I was contacted by SAS Technical Support regarding a customer who was trying to use SAS/IML to compute quantiles of the folded normal distribution. I had heard of the distribution, but it is not built into SAS and I had never worked with it. Nevertheless, I set out to understand the distribution and figured out how to compute it's various important properties.

As I mentioned last week, there are four essential functions that you need when you are working with a statistical distribution. You need to know how to generate random values, how to compute the PDF, how to compute the CDF, and how to compute quantiles. In this article, I describe how to compute each of the four essential quantities for the folded normal distribution. In this way, you can see how to use SAS/IML to define these functions for distributions that are not explicitly built into SAS.

### Random Values of the Folded Normal Distribution

The Wikipedia article on the folded normal distribution states, "Given a normally distributed random variable X with mean μ and variance σ^{2}, the random variable Y = |X| has a folded normal distribution." By using this definition, it is easy to write down the function that generates a random sample:

proc iml; start RandFolded(x, mu, sigma); call randgen(x, "Normal", mu, sigma); x = abs(x); finish; /* test: generate 1,000 random values from the folded normal */ call randseed(12345); mu = 1; sigma = 1; /* parameters of the distribution */ y = j(1000, 1); call RandFolded(y, mu, sigma); |

A histogram of the random sample is shown in the following plot. The histogram is overlaid with a curve that shows the PDF for the folded normal distribution, which is computed in the next section.

### The PDF for the Folded Normal Distribution

The folded normal distribution is "folded" in the sense that the density for the normal distribution is "folded over" across the x=0 line. That means that the density at some point *x*>0 is given by the sum of the density of the normal distribution at *x* and the density of the normal distribution at *-x*. This is coded as follows:

start PDFFolded(x, mu, sigma); return( pdf("Normal", x, mu, sigma) + pdf("Normal", -x, mu, sigma) ); finish; /* test: generate PDF for a sequence of points */ x=T( do(0,4,0.1) ); pdf = PDFFolded(x, mu, sigma); |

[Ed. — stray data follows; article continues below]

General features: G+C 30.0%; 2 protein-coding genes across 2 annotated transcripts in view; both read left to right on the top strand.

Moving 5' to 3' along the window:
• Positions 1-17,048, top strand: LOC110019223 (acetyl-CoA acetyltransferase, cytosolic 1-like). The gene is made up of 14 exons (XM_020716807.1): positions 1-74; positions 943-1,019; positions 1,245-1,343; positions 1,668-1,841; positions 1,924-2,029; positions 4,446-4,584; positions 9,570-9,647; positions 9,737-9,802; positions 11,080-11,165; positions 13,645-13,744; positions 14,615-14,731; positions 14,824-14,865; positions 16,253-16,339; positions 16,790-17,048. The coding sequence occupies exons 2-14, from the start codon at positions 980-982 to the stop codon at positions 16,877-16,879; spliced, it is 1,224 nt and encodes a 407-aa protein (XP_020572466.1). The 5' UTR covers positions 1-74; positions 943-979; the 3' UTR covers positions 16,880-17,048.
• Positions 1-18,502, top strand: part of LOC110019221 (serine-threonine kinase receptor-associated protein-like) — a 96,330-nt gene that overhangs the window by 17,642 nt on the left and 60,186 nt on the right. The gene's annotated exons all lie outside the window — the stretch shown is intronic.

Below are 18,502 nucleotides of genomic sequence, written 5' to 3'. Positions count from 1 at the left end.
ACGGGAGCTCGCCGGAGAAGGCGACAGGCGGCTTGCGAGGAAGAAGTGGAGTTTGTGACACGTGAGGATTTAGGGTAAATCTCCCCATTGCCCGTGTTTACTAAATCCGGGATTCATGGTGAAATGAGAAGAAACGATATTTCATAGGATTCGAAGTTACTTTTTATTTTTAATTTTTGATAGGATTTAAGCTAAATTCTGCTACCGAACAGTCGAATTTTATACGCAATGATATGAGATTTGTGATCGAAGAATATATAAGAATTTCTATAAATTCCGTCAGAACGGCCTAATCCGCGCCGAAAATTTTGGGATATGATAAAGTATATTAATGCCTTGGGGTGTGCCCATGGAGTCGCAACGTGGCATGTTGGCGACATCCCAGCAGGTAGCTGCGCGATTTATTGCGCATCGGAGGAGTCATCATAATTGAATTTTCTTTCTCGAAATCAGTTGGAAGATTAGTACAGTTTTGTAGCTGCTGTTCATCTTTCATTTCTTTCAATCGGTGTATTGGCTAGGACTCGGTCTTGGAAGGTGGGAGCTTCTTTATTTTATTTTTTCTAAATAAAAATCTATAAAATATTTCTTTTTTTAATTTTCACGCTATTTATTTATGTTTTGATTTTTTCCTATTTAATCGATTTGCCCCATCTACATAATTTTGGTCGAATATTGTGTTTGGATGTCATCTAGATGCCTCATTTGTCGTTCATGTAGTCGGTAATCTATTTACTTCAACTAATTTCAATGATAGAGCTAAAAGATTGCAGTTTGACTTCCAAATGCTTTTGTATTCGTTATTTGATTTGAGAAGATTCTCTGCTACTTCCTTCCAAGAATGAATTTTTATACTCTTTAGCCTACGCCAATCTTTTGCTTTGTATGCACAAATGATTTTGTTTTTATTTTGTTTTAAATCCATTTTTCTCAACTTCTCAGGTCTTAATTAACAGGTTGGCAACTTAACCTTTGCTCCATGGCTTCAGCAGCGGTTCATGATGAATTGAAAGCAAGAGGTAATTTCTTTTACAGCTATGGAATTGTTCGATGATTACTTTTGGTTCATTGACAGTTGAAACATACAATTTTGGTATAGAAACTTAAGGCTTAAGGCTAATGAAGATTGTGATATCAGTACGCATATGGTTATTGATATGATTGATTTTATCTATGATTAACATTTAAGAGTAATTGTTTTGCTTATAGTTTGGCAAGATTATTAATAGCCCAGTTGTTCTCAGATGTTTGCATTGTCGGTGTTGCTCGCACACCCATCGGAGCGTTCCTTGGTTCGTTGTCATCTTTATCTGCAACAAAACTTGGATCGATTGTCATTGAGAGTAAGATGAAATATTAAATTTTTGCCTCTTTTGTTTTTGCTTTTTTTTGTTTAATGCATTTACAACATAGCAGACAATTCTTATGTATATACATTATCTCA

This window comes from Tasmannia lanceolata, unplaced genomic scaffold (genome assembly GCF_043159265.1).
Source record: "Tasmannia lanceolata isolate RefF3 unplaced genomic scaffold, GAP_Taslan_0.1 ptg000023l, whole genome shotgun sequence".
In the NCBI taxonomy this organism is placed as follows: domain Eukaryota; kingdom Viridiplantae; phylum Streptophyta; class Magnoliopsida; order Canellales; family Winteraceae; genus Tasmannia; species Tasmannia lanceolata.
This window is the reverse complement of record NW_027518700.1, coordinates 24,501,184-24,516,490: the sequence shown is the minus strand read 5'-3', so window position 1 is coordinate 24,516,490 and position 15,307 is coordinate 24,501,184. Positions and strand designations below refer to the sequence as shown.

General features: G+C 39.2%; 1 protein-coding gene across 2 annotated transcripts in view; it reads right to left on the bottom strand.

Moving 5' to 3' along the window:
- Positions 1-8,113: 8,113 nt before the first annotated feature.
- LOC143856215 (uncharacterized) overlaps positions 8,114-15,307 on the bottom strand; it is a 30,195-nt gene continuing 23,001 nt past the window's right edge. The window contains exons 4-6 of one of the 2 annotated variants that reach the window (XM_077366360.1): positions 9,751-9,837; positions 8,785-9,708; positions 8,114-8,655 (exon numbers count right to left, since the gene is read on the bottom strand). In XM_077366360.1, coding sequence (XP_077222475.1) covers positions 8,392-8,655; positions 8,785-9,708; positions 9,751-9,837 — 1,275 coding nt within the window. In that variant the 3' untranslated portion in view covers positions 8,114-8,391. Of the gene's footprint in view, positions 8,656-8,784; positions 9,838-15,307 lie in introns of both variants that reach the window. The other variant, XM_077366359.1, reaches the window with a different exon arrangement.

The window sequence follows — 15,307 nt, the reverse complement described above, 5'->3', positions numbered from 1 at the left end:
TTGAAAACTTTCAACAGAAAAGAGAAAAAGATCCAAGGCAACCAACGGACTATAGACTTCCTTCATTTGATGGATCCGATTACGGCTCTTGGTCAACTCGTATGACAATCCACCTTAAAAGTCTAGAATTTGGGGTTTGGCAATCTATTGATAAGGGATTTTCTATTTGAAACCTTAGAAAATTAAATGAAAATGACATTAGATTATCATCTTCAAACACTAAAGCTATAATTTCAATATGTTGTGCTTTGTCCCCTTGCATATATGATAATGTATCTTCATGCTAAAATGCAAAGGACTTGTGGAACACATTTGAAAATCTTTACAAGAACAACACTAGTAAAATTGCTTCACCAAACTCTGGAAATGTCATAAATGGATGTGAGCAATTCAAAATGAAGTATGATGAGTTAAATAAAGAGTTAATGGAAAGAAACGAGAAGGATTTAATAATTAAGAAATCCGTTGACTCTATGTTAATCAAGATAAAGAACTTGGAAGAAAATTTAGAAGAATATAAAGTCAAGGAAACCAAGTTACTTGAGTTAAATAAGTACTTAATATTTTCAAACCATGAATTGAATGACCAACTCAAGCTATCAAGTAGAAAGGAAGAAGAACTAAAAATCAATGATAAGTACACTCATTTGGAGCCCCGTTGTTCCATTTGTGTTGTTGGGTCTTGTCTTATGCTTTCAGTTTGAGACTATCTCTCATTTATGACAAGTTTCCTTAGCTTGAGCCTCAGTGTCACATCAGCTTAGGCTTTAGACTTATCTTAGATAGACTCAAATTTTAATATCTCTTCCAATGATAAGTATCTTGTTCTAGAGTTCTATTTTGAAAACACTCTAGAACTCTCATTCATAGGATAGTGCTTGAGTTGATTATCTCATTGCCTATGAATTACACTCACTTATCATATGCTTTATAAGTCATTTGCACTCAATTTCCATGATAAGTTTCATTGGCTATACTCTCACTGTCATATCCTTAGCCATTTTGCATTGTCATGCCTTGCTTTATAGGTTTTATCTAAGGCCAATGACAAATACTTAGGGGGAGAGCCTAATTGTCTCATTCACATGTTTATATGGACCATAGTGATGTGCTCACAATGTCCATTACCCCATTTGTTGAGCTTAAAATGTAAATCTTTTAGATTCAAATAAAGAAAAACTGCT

### The CDF for the Folded Normal Distribution

You can express the CDF for the folded normal distribution in terms of the CDF for the normal distribution. When you integrate the PDF of the folded normal distribution, a negative sign appears during a change of variables (see the Wikipedia article), and you get the following CDF:

start CDFFolded(x, mu, sigma); return( cdf("Normal", x, mu, sigma) - cdf("Normal", -x, mu, sigma) ); finish; /* test: generate CDF for a sequence of points */ cdf = CDFFolded(x, mu, sigma); |

### Quantiles for the Folded Normal Distribution

So far, everything has been easy. For the folded normal distribution, it is possible to express the PDF, the CDF, and the "RAND" functions by using the corresponding functions for the normal distribution. Unfortunately, I don't think it is possible to compute quantiles of the folded normal in terms of quantiles of the normal distribution.

However, all is not lost. The CDF is continuous and monotone increasing, so it is easy to compute quantiles by using a root-finding technique. Given a probability, *p*, the *p*th quantile is simply the value *q* such that CDF(*q*)=*p*, or, equivalently, for which CDF(*q*)-*p*=0.

I previously wrote about using bisection to compute the roots of a univariate function, so I'll reuse the Bisection module in that article. So that I don't have to modify the Bisection module, I'll give the name "FUNC" to the function whose zeros I want to compute, which is FUNC(*x*) = CDF(*x*)-*p*. The root of the FUNC module is the *p*th quantile of the folded normal distribution:

/* load or define bisection module here */ /* a quantile is a zero of the following function */ start func(x) global(mu, sigma, target); return( CDFFolded(x, mu, sigma)-target ); finish; /* test: compute the median (0.5 quantile) */ target = 0.5; qntl = Bisection(0, 4); /* search on interval [0,4] */ print target qntl; |

### Conclusions

The PDF, CDF, QUANTILE, and RAND functions in SAS support the distributions that arise often in practice. This article shows how you can use these distributions as building blocks to define new distributions, such as the folded normal distribution.

Incidentally, you can also use SAS/IML to fit a folded normal distribution to data by using the method of maximum likelihood estimation.